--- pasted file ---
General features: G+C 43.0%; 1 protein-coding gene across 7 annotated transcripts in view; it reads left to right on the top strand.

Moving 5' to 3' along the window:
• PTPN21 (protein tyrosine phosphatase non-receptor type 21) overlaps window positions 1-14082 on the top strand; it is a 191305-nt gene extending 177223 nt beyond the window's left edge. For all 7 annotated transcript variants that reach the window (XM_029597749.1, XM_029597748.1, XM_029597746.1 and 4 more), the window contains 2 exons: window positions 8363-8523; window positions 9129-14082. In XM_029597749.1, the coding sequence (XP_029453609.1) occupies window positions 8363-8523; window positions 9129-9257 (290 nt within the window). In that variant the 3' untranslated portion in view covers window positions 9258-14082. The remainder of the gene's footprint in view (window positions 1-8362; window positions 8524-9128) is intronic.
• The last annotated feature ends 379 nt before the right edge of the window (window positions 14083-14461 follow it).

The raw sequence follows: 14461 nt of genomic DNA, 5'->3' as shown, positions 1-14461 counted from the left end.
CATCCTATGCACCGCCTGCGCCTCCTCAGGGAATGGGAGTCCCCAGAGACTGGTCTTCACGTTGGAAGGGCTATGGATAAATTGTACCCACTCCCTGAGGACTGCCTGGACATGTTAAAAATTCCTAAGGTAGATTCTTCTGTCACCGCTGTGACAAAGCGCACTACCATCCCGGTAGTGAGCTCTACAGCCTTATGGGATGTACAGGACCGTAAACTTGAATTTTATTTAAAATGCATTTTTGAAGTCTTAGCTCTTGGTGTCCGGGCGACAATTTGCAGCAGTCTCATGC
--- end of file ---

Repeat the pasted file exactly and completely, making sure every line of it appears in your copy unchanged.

General features: G+C 43.0%; 1 protein-coding gene across 7 annotated transcripts in view; it reads left to right on the top strand.

Moving 5' to 3' along the window:
• PTPN21 (protein tyrosine phosphatase non-receptor type 21) overlaps window positions 1-14082 on the top strand; it is a 191305-nt gene extending 177223 nt beyond the window's left edge. For all 7 annotated transcript variants that reach the window (XM_029597749.1, XM_029597748.1, XM_029597746.1 and 4 more), the window contains 2 exons: window positions 8363-8523; window positions 9129-14082. In XM_029597749.1, the coding sequence (XP_029453609.1) occupies window positions 8363-8523; window positions 9129-9257 (290 nt within the window). In that variant the 3' untranslated portion in view covers window positions 9258-14082. The remainder of the gene's footprint in view (window positions 1-8362; window positions 8524-9128) is intronic.
• The last annotated feature ends 379 nt before the right edge of the window (window positions 14083-14461 follow it).

The raw sequence follows: 14461 nt of genomic DNA, 5'->3' as shown, positions 1-14461 counted from the left end.
CATCCTATGCACCGCCTGCGCCTCCTCAGGGAATGGGAGTCCCCAGAGACTGGTCTTCACGTTGGAAGGGCTATGGATAAATTGTACCCACTCCCTGAGGACTGCCTGGACATGTTAAAAATTCCTAAGGTAGATTCTTCTGTCACCGCTGTGACAAAGCGCACTACCATCCCGGTAGTGAGCTCTACAGCCTTATGGGATGTACAGGACCGTAAACTTGAATTTTATTTAAAATGCATTTTTGAAGTCTTAGCTCTTGGTGTCCGGGCGACAATTTGCAGCAGTCTCATGC